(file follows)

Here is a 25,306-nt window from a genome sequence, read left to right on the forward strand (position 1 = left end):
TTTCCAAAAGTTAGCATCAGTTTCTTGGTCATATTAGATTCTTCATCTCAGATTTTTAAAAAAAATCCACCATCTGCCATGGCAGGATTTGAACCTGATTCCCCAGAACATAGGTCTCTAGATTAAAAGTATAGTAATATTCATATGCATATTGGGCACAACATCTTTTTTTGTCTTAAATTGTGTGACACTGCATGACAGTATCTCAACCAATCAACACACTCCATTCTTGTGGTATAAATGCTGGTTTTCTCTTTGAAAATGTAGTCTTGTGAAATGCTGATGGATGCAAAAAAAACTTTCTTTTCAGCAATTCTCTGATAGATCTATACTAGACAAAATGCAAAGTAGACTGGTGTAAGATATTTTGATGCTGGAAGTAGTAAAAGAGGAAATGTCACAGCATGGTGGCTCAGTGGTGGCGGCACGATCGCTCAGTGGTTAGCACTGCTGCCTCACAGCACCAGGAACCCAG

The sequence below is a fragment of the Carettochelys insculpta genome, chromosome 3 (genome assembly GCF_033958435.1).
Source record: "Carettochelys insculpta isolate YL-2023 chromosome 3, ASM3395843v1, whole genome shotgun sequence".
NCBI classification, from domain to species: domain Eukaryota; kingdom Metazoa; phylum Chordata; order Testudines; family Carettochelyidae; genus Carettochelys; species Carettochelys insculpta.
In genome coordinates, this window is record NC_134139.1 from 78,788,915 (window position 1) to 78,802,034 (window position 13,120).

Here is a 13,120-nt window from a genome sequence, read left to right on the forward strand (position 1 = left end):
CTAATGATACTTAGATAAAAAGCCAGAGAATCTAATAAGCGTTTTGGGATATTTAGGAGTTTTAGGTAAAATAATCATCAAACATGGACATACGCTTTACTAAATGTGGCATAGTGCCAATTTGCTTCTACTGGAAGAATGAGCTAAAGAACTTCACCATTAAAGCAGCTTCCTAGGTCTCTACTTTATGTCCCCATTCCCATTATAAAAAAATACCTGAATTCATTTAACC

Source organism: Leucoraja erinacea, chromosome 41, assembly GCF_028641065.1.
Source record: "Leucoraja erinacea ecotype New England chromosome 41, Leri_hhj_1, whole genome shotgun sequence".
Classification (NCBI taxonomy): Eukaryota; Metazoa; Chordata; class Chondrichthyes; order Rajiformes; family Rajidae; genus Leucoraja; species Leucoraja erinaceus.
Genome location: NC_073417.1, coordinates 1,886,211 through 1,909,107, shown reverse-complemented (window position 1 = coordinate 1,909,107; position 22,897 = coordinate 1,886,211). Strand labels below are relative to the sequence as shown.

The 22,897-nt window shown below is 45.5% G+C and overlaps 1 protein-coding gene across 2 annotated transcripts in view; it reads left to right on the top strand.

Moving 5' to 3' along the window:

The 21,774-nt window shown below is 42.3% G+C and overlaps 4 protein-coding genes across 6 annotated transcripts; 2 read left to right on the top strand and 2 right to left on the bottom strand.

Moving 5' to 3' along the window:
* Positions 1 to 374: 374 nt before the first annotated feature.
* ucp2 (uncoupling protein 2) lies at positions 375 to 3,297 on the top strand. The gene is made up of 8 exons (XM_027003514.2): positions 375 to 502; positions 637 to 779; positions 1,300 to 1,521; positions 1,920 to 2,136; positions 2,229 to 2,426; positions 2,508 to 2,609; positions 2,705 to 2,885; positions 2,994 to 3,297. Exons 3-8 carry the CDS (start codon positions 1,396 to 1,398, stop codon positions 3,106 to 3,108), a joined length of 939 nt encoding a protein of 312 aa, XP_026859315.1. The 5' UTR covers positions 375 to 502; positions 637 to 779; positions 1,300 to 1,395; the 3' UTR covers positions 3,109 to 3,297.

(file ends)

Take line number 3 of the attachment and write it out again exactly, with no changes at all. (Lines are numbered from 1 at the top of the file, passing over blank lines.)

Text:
The sequence below is a fragment of the Carettochelys insculpta genome, chromosome 3 (genome assembly GCF_033958435.1).